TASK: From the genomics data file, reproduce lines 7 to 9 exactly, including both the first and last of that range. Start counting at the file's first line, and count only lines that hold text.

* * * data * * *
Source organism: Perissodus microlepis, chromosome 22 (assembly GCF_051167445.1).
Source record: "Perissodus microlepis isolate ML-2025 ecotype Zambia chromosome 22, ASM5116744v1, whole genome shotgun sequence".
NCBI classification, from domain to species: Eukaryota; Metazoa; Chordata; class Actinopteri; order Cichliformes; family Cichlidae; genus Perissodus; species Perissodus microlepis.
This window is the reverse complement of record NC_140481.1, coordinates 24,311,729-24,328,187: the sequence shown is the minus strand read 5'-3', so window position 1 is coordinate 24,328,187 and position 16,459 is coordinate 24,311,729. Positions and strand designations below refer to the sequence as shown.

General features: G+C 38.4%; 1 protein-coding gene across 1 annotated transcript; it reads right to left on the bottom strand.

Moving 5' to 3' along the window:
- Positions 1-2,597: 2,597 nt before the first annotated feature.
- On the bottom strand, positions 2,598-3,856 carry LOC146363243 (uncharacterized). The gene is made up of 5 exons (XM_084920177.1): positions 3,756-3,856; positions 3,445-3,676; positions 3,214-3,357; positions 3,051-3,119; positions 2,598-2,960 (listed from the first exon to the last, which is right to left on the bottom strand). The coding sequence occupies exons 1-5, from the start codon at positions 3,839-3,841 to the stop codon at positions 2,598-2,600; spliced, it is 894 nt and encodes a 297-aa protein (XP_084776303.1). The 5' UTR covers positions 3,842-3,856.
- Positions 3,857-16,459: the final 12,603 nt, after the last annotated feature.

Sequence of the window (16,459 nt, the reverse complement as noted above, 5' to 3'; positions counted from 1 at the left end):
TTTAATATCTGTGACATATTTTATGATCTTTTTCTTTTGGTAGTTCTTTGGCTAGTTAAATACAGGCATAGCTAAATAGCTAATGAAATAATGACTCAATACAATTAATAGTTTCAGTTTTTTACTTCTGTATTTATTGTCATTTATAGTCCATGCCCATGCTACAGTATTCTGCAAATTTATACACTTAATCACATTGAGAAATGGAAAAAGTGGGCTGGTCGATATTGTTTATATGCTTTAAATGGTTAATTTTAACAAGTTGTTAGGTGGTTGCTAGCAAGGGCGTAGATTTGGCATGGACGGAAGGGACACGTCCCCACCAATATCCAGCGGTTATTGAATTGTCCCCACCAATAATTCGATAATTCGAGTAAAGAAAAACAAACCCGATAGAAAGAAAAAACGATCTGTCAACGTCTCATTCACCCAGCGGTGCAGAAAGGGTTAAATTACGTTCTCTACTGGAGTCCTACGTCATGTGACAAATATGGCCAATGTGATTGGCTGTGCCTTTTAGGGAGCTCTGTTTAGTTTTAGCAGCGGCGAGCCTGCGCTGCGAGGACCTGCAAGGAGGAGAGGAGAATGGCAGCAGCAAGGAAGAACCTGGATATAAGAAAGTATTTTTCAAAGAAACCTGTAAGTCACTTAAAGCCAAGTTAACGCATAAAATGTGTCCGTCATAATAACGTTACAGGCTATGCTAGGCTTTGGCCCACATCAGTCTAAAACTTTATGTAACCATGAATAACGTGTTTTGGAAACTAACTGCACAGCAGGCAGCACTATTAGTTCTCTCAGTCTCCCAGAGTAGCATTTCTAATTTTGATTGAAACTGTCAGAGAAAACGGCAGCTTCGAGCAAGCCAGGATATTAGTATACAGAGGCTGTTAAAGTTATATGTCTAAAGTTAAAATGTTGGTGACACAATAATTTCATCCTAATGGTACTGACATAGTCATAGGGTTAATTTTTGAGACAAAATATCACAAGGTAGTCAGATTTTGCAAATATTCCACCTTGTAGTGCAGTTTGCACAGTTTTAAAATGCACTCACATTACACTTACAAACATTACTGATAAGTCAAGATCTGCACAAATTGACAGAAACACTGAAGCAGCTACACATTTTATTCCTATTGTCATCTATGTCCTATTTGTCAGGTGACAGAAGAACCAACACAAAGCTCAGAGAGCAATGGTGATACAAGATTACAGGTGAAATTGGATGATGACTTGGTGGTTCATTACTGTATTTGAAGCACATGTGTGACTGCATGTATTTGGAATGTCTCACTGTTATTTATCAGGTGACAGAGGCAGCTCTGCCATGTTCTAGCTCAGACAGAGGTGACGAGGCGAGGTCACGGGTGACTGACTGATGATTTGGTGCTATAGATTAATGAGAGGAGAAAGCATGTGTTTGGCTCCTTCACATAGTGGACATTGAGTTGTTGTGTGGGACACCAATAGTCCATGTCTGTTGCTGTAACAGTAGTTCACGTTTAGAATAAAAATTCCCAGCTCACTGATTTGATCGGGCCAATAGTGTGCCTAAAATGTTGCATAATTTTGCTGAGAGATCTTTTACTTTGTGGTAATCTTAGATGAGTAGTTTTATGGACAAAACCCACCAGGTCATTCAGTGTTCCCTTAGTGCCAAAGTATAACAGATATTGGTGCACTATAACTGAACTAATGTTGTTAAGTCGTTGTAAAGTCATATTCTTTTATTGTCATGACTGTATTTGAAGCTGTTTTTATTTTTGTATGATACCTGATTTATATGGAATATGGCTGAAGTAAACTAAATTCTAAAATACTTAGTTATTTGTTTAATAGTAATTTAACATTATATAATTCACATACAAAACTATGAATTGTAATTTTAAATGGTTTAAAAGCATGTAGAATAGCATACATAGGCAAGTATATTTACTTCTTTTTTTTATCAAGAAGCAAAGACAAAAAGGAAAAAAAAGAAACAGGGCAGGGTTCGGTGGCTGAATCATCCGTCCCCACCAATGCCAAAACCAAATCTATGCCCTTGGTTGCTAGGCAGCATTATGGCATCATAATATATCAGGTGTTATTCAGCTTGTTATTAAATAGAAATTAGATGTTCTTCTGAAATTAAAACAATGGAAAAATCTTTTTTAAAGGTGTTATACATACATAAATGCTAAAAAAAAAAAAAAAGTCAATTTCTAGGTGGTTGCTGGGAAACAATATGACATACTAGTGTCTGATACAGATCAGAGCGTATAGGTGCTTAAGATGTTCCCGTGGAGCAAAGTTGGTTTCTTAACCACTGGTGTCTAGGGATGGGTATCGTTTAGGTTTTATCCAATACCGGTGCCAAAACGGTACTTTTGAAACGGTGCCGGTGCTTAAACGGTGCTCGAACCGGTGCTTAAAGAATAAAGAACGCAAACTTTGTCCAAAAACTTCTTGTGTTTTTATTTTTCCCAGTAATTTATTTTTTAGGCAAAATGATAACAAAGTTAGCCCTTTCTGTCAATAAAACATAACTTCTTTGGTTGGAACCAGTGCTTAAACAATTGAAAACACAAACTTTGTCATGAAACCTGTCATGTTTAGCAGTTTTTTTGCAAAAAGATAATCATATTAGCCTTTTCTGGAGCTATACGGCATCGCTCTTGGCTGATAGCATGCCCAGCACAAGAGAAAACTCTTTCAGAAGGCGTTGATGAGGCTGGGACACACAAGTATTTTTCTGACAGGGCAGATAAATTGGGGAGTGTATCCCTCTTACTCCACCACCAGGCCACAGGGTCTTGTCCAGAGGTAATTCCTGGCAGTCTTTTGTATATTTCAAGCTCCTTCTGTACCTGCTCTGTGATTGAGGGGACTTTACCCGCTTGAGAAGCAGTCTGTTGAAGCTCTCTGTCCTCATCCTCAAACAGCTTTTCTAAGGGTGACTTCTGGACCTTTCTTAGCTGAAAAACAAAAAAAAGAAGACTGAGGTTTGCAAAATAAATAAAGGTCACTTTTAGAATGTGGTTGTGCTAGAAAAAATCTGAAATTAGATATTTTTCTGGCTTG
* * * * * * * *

- Positions 1-2,597: 2,597 nt before the first annotated feature.
- On the bottom strand, positions 2,598-3,856 carry LOC146363243 (uncharacterized). The gene is made up of 5 exons (XM_084920177.1): positions 3,756-3,856; positions 3,445-3,676; positions 3,214-3,357; positions 3,051-3,119; positions 2,598-2,960 (listed from the first exon to the last, which is right to left on the bottom strand). The coding sequence occupies exons 1-5, from the start codon at positions 3,839-3,841 to the stop codon at positions 2,598-2,600; spliced, it is 894 nt and encodes a 297-aa protein (XP_084776303.1). The 5' UTR covers positions 3,842-3,856.
- Positions 3,857-16,459: the final 12,603 nt, after the last annotated feature.